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Did you know dysphagia is often under recognised in people with COPD?
As part of our Medical Spotlight series, here we look at why people with COPD can suffer from swallowing disorders
Chronic Obstructive Pulmonary Disease, known as COPD, is the name used to describe a number of lung related conditions including emphysema and chronic bronchitis. COPD causes inflammation of the airways, resulting in them becoming narrower and producing mucous, making it harder for air to get in and out of the lungs. The most common cause of COPD is smoking. It is a long term condition and over time can affect the whole body. Symptoms of COPD include shortness of breath, wheezing, chronic cough, mucous production and swallowing difficulties.
Swallowing and breathing are both complex processes,involving the co-ordination of many muscles and nerves. When we swallow, we briefly hold our breath as this allows the airway to close and prevents food and drinks going down the wrong way (aspiration), which can lead to chest infections and choking. For those with COPD who have breathing problems, it can become difficult to co-ordinate this almost automatic process of breathing and swallowing while eating and drinking. This lack of co-ordination can be compounded by patients becoming short of breath during meals, as they must hold their breath each time they swallow. Swallowing difficulties or dysphagia may result from this lack of co-ordination of breathing and swallowing during mealtimes. Dysphagia is under recognised in patients with COPD. 1 This may be due to the fact that it may be hard to tell the difference between a patient’s usual chronic cough compared to coughing due to food or drink going down the wrong way. 1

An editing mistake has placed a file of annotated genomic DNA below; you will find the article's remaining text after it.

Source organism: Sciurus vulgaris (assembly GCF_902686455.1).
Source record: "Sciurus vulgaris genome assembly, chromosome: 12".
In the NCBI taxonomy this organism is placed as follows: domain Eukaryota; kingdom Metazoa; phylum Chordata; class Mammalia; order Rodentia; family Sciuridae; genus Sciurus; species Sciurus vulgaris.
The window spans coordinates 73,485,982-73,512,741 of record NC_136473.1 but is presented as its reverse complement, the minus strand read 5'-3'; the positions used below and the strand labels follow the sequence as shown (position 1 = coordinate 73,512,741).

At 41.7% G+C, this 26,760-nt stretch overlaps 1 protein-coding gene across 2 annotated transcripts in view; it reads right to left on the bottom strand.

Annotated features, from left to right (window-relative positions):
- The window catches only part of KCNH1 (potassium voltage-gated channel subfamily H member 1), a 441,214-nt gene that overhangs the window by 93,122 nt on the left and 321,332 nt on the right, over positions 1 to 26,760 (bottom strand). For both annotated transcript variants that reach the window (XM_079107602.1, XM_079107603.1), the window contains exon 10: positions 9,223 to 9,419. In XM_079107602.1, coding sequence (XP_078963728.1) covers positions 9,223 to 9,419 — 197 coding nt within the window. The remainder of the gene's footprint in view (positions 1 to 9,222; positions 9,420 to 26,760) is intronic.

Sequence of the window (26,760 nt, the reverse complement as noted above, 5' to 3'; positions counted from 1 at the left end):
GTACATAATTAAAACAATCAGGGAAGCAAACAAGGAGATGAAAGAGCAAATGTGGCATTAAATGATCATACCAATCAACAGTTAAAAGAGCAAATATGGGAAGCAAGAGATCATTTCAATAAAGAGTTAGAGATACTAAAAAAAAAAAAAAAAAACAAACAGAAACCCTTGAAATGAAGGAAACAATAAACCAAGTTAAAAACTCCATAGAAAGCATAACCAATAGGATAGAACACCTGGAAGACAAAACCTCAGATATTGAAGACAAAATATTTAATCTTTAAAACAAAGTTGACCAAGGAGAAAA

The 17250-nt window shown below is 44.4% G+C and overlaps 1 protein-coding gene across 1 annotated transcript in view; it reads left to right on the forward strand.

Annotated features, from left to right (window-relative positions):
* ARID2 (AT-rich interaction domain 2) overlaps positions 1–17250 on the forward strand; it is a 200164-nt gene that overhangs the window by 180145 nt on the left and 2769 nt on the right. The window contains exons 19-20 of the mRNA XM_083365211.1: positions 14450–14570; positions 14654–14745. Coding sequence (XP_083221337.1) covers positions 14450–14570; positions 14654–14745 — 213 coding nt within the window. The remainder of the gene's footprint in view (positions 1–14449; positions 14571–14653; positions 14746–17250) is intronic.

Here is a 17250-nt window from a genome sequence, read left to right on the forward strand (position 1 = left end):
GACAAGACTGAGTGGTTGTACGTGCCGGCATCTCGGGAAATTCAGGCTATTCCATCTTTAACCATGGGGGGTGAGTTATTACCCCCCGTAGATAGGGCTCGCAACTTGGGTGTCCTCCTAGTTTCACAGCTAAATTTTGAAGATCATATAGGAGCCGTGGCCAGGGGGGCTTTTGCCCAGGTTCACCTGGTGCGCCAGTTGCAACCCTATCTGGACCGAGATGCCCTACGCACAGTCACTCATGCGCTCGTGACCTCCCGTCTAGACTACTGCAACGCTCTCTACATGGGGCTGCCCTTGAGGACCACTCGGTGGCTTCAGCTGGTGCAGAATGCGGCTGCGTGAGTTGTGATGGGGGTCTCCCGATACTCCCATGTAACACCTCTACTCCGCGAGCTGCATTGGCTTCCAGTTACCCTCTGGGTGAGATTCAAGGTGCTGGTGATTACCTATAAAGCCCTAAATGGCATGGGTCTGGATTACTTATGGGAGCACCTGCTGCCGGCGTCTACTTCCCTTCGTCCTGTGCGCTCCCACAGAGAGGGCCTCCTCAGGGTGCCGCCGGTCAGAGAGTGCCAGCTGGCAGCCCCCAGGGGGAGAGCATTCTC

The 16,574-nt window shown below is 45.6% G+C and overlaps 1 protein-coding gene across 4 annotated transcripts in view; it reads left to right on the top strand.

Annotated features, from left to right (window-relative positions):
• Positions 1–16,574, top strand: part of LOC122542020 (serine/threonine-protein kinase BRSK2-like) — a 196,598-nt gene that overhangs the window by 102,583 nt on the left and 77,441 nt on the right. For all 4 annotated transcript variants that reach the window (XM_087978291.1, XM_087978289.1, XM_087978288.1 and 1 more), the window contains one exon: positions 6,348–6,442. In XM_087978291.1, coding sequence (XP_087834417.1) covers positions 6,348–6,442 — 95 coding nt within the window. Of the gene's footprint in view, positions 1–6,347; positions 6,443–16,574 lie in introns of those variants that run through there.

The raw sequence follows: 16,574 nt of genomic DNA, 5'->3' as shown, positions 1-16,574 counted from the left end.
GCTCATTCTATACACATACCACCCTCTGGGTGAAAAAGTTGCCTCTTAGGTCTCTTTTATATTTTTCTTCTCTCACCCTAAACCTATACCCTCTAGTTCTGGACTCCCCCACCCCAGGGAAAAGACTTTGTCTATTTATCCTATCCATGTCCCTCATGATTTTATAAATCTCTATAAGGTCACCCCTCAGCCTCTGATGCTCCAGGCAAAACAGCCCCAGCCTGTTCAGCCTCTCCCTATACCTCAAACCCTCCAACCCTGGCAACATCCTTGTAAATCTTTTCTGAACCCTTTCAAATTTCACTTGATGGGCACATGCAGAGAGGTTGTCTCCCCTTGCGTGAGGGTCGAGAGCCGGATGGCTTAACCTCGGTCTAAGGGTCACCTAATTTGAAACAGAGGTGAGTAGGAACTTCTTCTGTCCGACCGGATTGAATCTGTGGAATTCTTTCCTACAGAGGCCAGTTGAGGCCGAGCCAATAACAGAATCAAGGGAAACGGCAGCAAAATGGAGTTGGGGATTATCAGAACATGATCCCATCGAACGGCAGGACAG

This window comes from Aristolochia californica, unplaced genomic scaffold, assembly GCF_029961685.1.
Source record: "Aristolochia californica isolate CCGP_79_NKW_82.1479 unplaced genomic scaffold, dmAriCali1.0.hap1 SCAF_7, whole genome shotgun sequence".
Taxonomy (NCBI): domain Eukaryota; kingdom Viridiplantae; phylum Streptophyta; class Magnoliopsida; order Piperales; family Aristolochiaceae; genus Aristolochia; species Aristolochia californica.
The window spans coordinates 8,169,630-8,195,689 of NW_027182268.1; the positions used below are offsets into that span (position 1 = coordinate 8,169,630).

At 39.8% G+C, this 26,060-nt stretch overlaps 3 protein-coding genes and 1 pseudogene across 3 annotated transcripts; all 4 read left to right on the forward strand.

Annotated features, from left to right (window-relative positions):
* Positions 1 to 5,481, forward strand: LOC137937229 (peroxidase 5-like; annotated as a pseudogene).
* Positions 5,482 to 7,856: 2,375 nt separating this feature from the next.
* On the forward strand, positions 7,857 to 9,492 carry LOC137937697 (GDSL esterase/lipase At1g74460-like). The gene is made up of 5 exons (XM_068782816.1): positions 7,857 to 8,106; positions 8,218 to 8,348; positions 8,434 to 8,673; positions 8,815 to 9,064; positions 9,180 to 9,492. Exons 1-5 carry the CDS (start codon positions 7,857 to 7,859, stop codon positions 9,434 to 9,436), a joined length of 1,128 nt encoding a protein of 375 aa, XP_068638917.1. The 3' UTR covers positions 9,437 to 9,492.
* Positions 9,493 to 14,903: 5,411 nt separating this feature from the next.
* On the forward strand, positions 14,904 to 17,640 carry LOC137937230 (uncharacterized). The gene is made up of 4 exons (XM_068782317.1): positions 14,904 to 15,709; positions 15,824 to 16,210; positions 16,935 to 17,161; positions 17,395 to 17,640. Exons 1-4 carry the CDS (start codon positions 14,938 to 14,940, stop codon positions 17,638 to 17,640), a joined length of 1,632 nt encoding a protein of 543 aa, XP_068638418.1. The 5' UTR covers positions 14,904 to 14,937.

One way to manage swallowing difficulties that occur as a result of COPD is to modify the texture of foods and thickness of fluids. Thickening food and fluids slows their movement in the mouth and down the throat, giving more control and time to swallow. A speech and language therapist (SLT) will advise if a change to the texture of food and thickness of fluids is required, or if there are any other strategies that can be used to minimise the risk of aspiration.
1. http://lungfoundation.com.au/wp-content/uploads/2014/02/16.-COPD-and-swallowing.pdf [Accessed 28.6.16]
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